A recently published review of eight studies asked the question: “What is the influence of dance practice on neuroplasticity in already mature brains?” It discusses that the studies show positive changes in the brain structure and its functions. These structural changes were increased hippocampal volume, grey matter in the left precentral and parahippocampal gyrus, and grey matter integrity. Functional changes included significant improvement in memory, attention and balance.
As we age, the hippocampus, which is responsible for memory, shrinks and this can lead to memory loss. Dance, as a long-term structured cognitive leisure activity, can improve memory and general cognitive function, according to a study, Effects of Cognitive Leisure Activity on Cognition in Mild Cognitive Impairment: Results of a Randomized Controlled Trial. The study involved 201 Japanese people with an average age of 76 years old who showed a high risk of dementia. They performed 60 minutes of a leisurely activity weekly, either dancing or playing musical instruments, over a period of 40 weeks. The dance group showed “improved memory recall scores,” while the musical group did not.
Prevents dementia, age-related decline
Some experiments prove that dance can be an effective therapy to neurodegenerative disorders and can even possibly help prevent early onset dementia and Parkinson's disease.
A study published in March 2020, Shall We Dance? Dancing Modulates Executive Functions and Spatial Memory, administered neuropsychological tests on 46 healthy adults to measure their “linguistic and verbal fluency,” and assess their planning and spatial ability. The participants were split into two groups, of which 26 of them were dancers and had been practising salsa dancing for at least six months before the study. The remaining participants were not dancers and had not been doing any sport in the same period. The study suggests that dancing, along with other cognitive stimulation therapies, could help “maintain or even improve cognitive skills.”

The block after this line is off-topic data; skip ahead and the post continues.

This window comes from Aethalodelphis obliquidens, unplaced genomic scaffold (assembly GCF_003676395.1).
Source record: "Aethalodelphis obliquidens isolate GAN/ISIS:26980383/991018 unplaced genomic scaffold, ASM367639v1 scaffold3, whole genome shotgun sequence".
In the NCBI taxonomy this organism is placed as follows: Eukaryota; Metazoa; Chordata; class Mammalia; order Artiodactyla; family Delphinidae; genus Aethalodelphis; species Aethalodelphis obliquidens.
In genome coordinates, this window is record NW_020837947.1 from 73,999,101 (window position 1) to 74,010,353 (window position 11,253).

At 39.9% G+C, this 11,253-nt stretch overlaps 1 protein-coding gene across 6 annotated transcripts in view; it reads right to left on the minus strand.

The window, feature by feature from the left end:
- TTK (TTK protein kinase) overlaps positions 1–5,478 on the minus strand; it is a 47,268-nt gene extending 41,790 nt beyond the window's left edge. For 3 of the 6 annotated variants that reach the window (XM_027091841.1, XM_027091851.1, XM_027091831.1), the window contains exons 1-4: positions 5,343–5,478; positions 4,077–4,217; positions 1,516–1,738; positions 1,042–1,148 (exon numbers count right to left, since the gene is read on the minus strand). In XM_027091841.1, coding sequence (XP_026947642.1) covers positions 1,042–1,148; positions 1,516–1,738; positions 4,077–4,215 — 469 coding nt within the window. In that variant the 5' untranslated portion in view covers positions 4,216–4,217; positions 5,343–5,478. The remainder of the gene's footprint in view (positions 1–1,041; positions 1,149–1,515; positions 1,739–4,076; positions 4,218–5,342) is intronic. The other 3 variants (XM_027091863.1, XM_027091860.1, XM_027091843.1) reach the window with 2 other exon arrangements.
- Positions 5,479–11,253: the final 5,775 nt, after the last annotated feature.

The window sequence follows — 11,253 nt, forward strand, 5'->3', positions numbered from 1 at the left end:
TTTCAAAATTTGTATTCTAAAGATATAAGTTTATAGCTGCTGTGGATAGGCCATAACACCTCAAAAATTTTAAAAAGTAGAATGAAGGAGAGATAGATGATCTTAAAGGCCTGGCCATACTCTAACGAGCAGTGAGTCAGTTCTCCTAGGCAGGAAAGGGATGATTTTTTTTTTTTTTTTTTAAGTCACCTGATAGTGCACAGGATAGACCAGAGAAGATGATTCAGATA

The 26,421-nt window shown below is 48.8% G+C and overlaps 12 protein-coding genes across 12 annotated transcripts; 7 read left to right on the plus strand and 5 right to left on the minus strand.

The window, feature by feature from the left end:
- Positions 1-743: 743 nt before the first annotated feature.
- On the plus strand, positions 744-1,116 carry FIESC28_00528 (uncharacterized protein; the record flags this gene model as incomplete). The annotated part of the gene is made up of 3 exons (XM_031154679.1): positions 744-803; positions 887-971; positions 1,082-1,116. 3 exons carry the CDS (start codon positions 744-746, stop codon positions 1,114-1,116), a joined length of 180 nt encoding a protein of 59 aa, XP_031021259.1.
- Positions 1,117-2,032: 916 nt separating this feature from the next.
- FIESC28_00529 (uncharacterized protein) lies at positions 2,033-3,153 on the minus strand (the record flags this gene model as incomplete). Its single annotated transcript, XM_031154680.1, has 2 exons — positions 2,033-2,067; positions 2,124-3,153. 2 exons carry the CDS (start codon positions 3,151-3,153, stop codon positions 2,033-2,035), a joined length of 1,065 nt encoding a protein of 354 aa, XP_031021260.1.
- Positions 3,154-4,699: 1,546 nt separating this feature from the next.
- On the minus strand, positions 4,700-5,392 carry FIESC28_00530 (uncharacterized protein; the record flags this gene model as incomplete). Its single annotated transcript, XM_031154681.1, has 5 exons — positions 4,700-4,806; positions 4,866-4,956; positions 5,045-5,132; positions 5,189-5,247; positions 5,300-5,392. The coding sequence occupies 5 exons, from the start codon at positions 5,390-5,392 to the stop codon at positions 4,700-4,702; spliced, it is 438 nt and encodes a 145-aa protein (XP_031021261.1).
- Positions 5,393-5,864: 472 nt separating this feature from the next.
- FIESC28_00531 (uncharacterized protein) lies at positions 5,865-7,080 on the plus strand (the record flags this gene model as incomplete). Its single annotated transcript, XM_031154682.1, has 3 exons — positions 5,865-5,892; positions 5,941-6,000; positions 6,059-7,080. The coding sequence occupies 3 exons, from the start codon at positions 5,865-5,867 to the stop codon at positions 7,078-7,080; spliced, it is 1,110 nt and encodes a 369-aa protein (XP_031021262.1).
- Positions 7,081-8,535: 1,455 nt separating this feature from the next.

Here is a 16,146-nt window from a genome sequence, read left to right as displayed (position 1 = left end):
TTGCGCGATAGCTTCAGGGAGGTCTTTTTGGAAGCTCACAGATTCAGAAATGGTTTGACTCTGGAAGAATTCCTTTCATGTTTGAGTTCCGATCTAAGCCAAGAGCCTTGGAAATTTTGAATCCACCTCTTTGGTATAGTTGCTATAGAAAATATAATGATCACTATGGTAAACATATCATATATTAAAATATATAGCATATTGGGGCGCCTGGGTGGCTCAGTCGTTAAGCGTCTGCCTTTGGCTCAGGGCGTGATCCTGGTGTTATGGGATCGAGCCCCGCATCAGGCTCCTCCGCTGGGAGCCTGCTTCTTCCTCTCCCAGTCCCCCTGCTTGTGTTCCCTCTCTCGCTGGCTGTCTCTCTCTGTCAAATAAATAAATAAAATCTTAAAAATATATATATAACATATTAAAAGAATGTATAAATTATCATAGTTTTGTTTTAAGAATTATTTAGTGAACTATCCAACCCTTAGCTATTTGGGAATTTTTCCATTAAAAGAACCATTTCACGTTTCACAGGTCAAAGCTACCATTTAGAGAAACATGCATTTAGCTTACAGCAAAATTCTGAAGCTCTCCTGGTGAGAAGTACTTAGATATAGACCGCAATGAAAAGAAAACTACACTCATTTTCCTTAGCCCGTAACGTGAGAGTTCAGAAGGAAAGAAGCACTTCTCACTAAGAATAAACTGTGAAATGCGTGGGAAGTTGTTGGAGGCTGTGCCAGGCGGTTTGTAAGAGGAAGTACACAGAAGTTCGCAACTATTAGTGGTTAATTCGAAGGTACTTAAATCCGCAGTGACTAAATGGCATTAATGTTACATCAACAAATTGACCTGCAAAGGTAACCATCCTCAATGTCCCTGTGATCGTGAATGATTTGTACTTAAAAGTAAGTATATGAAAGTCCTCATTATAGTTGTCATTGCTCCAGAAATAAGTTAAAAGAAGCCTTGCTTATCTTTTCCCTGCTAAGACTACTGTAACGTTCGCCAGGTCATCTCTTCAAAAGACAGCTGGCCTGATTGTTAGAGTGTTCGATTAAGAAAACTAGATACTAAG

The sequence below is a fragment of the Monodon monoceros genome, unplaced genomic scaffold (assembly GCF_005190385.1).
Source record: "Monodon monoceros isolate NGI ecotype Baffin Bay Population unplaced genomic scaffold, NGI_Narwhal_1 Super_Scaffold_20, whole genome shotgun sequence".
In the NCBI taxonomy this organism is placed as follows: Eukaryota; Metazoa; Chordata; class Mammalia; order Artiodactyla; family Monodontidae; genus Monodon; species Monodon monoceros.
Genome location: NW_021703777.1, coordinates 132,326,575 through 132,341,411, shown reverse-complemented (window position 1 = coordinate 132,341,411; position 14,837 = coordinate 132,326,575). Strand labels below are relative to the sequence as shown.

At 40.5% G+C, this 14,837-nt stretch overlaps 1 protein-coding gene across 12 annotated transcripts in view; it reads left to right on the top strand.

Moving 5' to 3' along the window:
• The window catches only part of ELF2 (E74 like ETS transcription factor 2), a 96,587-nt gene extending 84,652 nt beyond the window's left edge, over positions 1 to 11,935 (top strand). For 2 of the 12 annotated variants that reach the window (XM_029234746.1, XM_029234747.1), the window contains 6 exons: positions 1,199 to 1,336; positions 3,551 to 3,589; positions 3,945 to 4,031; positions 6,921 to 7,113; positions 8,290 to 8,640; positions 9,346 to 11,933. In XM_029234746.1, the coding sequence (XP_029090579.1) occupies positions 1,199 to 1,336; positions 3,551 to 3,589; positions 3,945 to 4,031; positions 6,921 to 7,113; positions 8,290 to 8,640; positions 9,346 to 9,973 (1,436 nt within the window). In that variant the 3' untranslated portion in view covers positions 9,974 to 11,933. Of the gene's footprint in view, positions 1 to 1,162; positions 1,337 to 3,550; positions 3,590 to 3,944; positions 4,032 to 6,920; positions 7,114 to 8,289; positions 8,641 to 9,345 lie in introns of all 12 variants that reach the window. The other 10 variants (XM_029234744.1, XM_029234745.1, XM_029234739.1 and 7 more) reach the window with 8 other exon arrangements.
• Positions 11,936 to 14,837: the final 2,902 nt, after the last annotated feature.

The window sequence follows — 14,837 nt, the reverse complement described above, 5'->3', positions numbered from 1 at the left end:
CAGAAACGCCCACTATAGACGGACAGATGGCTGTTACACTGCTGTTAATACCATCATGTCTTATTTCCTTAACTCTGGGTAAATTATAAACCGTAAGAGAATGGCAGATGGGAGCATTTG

A total of 20 participants in a 2017 study, The Dancing Brain: Structural and Functional Signatures of Expert Dance Training published on Frontiers in Human Neuroscience, demonstrated increased brain volume in the areas that control motor function. They also showed reduced levels of fractional anisotropy, of which increased levels can be an early indicator of brain degeneration.
Improved cognitive abilities
A recent 2020 study, Cognitive Load of Exercise Influences Cognition and Neuroplasticity of Healthy Elderly: An Exploratory Investigation, has shown that partaking in aerobic exercise with a strong cognitive element, such as choreographed dancing, shows greater improvement in cognitive abilities than the same level of exercise without. The research focused on two control groups of healthy elderly volunteers in a good state of mental health. The exercises the two groups participated in were classified as low-cognitive demand (LE) and high-cognitive demand (HE).
The LE group’s exercise was confined to walking on a treadmill, whereas the HE group participated in instructor-led aerobic dance workouts. The HE group had to observe and follow the instructor, as well as learn and predict movements, while the LE group only had to walk. The participants were made to exercise for 50 minutes three times a week over a period of four months. Their heart rates were monitored to ensure the same level of aerobic activity. The participants' cognitive abilities were then measured using a predefined test. The results showed that though there was little difference between the two test groups’ overall scores, the reaction times of the HE group were significantly faster than that of the LE group.
Increased brain volumes
A 2018 study, Dance training is superior to repetitive physical exercise in inducing brain plasticity in the elderly, shows challenging dance training can increase brain volume. The researchers specially designed a six-month long dance training course, which required constant learning of new steps and increasingly challenging choreography. The experiment involved 38 healthy seniors between 63 to 80 years old.
The results show that the participants in the dance program showed increased volume in the brain areas associated with attention and working memory, including storage of new information in long-term memory and retrieval of stored information. These are the areas that are mostly affected by decline in brain structure due to old age. The researchers recommend their dance program as low cost and low risk for elderly people.
Brain structure in seniors without signs of dementia also improved after an intensive dance exercise intervention of six months in a 2019 study.
Despite the emergence of several studies demonstrating positive effects of dancing to brain functions and structure, researchers continue to recommend further studies. The Dance for neuroplasticity: A descriptive systematic review suggests that future research should focus on younger subjects in order to ensure the positive effects of dancing on neuroplasticity are not only limited to the elderly.